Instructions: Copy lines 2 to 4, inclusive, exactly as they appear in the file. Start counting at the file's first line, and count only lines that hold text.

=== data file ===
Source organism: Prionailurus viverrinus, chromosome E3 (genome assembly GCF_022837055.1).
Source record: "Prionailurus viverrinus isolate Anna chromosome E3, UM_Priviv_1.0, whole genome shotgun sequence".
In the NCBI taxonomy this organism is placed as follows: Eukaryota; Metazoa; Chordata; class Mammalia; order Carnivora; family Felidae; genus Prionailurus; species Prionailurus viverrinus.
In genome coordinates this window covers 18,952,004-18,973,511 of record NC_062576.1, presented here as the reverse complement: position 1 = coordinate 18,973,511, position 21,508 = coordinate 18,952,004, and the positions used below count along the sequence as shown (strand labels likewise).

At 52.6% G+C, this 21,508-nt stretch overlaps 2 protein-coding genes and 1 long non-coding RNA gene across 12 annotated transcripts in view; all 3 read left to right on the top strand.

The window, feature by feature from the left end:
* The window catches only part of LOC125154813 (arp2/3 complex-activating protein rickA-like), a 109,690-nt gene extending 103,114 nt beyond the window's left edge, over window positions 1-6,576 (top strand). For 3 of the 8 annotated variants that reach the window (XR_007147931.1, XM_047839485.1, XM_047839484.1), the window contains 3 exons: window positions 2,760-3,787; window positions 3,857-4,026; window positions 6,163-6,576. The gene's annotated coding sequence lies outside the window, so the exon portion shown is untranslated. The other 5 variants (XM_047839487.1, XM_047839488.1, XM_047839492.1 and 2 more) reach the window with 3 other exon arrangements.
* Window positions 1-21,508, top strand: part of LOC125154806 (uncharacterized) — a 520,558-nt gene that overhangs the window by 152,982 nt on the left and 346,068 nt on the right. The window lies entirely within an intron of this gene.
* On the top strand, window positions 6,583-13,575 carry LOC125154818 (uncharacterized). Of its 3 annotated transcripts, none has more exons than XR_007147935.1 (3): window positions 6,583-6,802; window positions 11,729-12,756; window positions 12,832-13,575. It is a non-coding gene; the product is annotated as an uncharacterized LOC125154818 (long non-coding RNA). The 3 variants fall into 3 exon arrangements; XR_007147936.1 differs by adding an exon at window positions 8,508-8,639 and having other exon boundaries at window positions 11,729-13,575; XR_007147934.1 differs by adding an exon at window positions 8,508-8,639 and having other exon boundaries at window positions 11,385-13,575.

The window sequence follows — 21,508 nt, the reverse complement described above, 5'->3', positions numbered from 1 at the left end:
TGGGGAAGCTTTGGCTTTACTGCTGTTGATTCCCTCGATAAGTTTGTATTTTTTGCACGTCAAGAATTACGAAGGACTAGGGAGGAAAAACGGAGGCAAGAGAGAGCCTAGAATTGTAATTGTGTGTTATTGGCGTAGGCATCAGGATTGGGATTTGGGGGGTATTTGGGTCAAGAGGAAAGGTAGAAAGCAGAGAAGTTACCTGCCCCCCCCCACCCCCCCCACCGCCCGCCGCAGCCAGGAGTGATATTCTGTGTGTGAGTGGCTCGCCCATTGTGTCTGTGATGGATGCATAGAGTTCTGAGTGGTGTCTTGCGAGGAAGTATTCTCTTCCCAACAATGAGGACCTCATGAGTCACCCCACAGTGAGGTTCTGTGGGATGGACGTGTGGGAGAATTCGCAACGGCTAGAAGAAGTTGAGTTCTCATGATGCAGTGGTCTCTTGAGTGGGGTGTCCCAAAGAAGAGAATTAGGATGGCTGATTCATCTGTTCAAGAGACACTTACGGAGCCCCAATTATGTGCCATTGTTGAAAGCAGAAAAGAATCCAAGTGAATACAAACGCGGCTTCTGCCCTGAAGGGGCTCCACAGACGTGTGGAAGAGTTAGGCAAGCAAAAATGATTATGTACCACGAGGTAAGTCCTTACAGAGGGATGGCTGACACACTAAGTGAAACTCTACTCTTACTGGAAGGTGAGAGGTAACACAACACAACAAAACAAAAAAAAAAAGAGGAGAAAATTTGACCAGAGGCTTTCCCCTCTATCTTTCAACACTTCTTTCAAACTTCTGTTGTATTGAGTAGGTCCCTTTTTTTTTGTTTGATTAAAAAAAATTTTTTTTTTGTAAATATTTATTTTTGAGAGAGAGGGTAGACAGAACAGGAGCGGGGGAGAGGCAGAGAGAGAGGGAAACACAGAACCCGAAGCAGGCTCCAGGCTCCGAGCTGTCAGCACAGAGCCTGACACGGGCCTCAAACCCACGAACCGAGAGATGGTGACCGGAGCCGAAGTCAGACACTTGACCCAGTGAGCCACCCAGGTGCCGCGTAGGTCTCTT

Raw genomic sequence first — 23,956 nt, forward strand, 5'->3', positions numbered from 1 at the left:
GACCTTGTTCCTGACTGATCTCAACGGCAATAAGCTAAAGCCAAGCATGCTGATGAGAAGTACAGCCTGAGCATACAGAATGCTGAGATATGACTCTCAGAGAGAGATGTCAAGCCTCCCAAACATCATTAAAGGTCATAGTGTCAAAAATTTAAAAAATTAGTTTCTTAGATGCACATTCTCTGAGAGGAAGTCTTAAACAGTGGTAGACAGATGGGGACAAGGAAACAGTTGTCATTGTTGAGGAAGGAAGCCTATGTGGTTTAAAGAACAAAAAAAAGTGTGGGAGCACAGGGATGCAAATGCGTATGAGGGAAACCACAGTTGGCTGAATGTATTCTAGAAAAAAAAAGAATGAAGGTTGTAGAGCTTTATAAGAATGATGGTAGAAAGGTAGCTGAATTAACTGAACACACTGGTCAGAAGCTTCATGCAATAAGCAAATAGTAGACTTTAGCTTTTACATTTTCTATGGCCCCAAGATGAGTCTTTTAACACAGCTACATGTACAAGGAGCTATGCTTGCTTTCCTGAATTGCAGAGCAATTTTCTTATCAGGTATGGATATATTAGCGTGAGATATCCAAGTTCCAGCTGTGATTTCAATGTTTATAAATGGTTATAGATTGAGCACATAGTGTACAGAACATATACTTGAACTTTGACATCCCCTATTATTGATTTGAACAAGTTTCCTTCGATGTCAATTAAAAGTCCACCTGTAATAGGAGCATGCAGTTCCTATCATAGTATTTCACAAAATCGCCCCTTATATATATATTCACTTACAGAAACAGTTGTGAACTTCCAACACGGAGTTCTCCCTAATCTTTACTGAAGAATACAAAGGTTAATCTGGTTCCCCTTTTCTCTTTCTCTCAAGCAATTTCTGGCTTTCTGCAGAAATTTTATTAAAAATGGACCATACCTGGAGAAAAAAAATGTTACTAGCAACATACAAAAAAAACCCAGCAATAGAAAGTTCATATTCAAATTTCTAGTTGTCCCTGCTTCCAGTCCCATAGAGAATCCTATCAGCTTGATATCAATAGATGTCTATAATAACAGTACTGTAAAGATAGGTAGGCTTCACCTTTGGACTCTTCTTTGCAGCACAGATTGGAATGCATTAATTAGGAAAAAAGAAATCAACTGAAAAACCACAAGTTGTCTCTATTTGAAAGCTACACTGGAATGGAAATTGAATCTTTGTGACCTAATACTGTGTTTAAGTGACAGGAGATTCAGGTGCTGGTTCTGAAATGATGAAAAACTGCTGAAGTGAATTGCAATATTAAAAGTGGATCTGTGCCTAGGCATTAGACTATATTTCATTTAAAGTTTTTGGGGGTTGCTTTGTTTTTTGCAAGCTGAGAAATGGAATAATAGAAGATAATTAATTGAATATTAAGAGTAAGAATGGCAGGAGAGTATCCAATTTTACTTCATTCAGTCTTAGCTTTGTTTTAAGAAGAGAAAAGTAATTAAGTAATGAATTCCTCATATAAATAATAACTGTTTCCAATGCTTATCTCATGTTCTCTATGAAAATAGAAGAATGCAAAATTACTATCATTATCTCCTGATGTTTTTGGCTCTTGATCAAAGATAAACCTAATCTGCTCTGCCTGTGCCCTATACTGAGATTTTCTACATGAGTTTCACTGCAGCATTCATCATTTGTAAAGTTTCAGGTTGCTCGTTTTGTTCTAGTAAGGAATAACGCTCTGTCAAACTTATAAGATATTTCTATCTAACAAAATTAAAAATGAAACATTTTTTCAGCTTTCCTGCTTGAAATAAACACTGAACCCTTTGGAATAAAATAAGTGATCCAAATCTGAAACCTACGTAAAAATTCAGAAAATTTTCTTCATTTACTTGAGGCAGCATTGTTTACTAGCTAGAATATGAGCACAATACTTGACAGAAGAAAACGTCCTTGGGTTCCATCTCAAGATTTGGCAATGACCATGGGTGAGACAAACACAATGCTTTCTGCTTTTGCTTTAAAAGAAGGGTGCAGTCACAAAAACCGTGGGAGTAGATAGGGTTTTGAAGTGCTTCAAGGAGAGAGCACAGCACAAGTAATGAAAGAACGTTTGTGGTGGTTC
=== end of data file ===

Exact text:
Source record: "Prionailurus viverrinus isolate Anna chromosome E3, UM_Priviv_1.0, whole genome shotgun sequence".
In the NCBI taxonomy this organism is placed as follows: Eukaryota; Metazoa; Chordata; class Mammalia; order Carnivora; family Felidae; genus Prionailurus; species Prionailurus viverrinus.
In genome coordinates this window covers 18,952,004-18,973,511 of record NC_062576.1, presented here as the reverse complement: position 1 = coordinate 18,973,511, position 21,508 = coordinate 18,952,004, and the positions used below count along the sequence as shown (strand labels likewise).